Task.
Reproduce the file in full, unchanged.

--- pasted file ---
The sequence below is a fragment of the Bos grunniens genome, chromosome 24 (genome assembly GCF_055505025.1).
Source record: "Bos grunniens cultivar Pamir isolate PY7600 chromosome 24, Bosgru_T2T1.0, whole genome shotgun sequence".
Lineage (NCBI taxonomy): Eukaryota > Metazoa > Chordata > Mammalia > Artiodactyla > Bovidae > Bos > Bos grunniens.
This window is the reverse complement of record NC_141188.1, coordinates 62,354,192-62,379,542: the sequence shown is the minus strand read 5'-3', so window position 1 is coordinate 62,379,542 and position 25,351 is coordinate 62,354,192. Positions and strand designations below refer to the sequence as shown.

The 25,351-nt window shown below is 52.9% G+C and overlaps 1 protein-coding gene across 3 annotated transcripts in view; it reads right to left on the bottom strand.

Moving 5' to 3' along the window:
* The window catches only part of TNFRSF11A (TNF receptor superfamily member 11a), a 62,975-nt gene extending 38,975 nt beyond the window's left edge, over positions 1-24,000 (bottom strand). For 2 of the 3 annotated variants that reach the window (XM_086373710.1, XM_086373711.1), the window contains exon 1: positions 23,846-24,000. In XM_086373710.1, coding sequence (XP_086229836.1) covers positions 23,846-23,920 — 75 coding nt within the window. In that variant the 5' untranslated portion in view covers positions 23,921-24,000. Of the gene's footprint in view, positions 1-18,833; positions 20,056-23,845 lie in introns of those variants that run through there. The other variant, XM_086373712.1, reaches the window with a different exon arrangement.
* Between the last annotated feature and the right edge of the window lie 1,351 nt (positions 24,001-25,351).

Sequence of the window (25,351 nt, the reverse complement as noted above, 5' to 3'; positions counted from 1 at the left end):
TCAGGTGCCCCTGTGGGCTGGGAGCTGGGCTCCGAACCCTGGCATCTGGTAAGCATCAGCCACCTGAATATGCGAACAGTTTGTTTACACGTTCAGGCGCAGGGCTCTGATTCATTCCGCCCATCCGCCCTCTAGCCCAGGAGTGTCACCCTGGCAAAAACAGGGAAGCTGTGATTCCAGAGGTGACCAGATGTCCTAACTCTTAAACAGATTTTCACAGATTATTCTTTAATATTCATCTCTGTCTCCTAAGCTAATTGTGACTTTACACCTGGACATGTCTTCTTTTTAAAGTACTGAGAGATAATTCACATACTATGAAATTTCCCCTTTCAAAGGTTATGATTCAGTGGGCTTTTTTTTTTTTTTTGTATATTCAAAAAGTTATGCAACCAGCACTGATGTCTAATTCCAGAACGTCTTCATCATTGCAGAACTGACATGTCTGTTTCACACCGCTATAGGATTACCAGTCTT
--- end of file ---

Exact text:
The sequence below is a fragment of the Bos grunniens genome, chromosome 24 (genome assembly GCF_055505025.1).
Source record: "Bos grunniens cultivar Pamir isolate PY7600 chromosome 24, Bosgru_T2T1.0, whole genome shotgun sequence".
Lineage (NCBI taxonomy): Eukaryota > Metazoa > Chordata > Mammalia > Artiodactyla > Bovidae > Bos > Bos grunniens.
This window is the reverse complement of record NC_141188.1, coordinates 62,354,192-62,379,542: the sequence shown is the minus strand read 5'-3', so window position 1 is coordinate 62,379,542 and position 25,351 is coordinate 62,354,192. Positions and strand designations below refer to the sequence as shown.

The 25,351-nt window shown below is 52.9% G+C and overlaps 1 protein-coding gene across 3 annotated transcripts in view; it reads right to left on the bottom strand.

Moving 5' to 3' along the window:
* The window catches only part of TNFRSF11A (TNF receptor superfamily member 11a), a 62,975-nt gene extending 38,975 nt beyond the window's left edge, over positions 1-24,000 (bottom strand). For 2 of the 3 annotated variants that reach the window (XM_086373710.1, XM_086373711.1), the window contains exon 1: positions 23,846-24,000. In XM_086373710.1, coding sequence (XP_086229836.1) covers positions 23,846-23,920 — 75 coding nt within the window. In that variant the 5' untranslated portion in view covers positions 23,921-24,000. Of the gene's footprint in view, positions 1-18,833; positions 20,056-23,845 lie in introns of those variants that run through there. The other variant, XM_086373712.1, reaches the window with a different exon arrangement.
* Between the last annotated feature and the right edge of the window lie 1,351 nt (positions 24,001-25,351).

Sequence of the window (25,351 nt, the reverse complement as noted above, 5' to 3'; positions counted from 1 at the left end):
TCAGGTGCCCCTGTGGGCTGGGAGCTGGGCTCCGAACCCTGGCATCTGGTAAGCATCAGCCACCTGAATATGCGAACAGTTTGTTTACACGTTCAGGCGCAGGGCTCTGATTCATTCCGCCCATCCGCCCTCTAGCCCAGGAGTGTCACCCTGGCAAAAACAGGGAAGCTGTGATTCCAGAGGTGACCAGATGTCCTAACTCTTAAACAGATTTTCACAGATTATTCTTTAATATTCATCTCTGTCTCCTAAGCTAATTGTGACTTTACACCTGGACATGTCTTCTTTTTAAAGTACTGAGAGATAATTCACATACTATGAAATTTCCCCTTTCAAAGGTTATGATTCAGTGGGCTTTTTTTTTTTTTTTGTATATTCAAAAAGTTATGCAACCAGCACTGATGTCTAATTCCAGAACGTCTTCATCATTGCAGAACTGACATGTCTGTTTCACACCGCTATAGGATTACCAGTCTT